Australia to take up arduous chore of pressurizing Pakistan to abolish blasphemy law

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Christian advocacy group British Pakistani Christian Association has joined hands with Australian Government to put pressure on Pakistan for abolition of the draconian blasphemy laws. Australian Christians lobby will be eyeing to channelize diplomatic means for this purpose.

Blasphemy laws in Pakistan

The Australian Christian Lobby’s Director, Lyle Shelton said: “Australia’s $47 million aid budget to Pakistan should be contingent upon the country providing religious freedom to religious minorities, including its 10 million Christians.

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“The Australian Government should not be silent about the lack of religious freedom and the persecution of Christians in Pakistan,” he said while continuing, “Asia Bibi has been languishing in prison for seven years as the appeal of her death sentence has wound its way through the Pakistani judicial system.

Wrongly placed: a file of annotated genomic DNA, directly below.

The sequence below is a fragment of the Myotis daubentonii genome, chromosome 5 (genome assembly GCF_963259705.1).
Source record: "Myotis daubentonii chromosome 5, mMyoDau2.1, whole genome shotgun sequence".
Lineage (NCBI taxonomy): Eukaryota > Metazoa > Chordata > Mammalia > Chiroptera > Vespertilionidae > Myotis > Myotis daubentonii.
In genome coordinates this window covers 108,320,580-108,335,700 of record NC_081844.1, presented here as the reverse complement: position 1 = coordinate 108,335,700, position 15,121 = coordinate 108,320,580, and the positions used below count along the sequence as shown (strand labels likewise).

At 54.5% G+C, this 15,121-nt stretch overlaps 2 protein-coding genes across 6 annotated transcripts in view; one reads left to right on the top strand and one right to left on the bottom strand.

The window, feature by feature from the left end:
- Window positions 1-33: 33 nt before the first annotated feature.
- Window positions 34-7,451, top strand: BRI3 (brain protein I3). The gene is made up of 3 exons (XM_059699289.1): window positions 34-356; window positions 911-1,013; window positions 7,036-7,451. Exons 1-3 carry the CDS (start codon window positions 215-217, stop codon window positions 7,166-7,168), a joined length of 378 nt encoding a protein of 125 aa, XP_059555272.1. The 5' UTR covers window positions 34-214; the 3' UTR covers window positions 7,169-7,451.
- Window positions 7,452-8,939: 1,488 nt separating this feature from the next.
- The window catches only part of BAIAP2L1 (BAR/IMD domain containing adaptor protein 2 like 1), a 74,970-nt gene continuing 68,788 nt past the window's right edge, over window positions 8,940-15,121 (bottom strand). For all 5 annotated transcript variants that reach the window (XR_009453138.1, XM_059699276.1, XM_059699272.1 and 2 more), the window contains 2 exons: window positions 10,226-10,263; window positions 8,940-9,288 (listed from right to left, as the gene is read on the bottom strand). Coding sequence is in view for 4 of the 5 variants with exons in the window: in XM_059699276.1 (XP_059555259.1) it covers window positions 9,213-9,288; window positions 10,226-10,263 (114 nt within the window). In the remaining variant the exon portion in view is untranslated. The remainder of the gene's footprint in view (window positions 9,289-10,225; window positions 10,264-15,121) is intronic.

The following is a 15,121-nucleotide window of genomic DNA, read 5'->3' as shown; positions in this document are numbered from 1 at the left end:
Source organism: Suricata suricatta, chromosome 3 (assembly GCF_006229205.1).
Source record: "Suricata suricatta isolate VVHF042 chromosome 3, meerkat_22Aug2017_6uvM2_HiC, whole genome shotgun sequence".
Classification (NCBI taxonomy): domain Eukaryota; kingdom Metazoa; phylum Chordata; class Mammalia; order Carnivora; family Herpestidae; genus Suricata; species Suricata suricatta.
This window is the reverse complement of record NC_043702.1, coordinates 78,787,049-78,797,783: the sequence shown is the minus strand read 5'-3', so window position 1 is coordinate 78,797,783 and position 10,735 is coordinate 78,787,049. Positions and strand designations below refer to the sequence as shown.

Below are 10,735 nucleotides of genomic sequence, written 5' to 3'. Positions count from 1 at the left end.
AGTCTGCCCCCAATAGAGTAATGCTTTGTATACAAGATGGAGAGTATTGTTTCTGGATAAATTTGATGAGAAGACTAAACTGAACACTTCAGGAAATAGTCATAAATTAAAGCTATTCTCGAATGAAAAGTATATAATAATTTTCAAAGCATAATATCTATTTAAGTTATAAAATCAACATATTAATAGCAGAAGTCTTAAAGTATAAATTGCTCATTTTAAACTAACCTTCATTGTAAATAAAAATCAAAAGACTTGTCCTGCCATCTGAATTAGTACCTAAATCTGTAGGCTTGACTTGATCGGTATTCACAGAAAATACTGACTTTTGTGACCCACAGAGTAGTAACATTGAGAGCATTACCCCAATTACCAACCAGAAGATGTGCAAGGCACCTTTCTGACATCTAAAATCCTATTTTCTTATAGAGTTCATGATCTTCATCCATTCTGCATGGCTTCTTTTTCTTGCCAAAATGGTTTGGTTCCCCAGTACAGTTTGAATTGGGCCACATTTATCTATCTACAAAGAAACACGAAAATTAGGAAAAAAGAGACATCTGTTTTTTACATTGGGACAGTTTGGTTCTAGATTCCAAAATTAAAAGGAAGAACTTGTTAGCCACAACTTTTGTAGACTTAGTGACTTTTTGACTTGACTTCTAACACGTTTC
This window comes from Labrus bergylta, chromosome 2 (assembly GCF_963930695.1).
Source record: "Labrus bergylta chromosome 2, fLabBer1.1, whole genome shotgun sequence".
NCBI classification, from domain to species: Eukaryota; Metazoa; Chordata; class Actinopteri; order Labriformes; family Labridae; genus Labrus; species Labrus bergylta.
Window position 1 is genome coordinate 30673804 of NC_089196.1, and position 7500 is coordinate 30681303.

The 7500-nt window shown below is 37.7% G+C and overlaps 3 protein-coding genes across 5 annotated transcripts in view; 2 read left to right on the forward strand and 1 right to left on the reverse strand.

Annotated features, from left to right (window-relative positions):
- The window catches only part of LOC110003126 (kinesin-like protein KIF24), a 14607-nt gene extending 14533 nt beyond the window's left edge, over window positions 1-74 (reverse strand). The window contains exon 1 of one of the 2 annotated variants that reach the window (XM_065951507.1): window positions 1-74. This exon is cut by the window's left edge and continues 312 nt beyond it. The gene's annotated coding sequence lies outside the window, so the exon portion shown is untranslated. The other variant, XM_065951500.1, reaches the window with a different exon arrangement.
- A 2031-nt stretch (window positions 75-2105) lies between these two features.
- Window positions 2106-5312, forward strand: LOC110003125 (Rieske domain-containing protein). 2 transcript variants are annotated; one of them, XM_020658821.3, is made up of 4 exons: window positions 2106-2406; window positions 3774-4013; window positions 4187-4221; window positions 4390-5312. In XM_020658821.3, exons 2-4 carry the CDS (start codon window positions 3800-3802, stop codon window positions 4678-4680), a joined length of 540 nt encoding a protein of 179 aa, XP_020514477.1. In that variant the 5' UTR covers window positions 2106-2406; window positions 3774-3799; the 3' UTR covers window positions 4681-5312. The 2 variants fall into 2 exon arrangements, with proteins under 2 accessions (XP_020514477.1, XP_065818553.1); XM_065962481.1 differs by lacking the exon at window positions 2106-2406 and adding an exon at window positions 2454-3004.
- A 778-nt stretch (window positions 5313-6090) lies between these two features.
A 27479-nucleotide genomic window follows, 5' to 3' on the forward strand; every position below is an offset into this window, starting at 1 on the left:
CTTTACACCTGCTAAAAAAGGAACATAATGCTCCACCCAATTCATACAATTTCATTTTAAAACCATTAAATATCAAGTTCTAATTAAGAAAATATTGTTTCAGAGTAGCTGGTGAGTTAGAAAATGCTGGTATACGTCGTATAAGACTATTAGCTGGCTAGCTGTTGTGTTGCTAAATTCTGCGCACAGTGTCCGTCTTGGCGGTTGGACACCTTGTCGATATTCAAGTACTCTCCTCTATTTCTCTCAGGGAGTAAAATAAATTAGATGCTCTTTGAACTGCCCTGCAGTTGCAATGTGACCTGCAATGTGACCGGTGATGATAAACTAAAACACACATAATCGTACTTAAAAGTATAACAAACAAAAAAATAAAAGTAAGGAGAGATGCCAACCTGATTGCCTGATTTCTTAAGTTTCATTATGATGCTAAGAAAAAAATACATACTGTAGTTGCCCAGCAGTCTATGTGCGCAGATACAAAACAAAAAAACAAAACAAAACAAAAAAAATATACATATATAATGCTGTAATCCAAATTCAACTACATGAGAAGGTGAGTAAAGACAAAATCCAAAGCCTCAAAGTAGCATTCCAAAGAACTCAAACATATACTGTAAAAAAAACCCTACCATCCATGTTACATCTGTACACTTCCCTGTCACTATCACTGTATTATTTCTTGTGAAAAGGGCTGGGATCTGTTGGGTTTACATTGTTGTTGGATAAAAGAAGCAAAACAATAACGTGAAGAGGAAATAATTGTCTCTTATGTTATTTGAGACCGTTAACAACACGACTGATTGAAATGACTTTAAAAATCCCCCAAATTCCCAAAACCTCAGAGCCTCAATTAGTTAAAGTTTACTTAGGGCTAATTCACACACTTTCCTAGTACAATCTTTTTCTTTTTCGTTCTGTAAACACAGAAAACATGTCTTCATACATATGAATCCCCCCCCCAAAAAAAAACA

“That anyone could be sentenced to death for an alleged blasphemy in a supposedly moderate Islamic State would be a shock to most Australians. That we give aid to Pakistan and allow its sporting teams to compete here while it has a system of religious apartheid is doubly shocking,” he said.

BPCA Chief, Wilson Chowdhry also urged the Australian Government to allocate 100 places for the persecuted Pakistani Christians in Australia’s yearly humanitarian intake. “Christians persecuted in Pakistan are ignored. Reasons for this are the ally status Pakistan holds with Britain and America and intrinsic trade agreements with many western nations.

Coupled with the fear that instability in Pakistan could allow militants nuclear power, countries in the west ignore the poor and worsening human rights in Pakistan. Today we have challenged Australian politicians to monitor more closely the aid they provide to Pakistan.

“We have called for at least 50% of all foreign aid to be earmarked towards the improvement of human rights for Minorities in Pakistan. We have also asked for aid budgets to be withdrawn if Pakistan fails to improve its poor human rights record,” BPCA Chief said.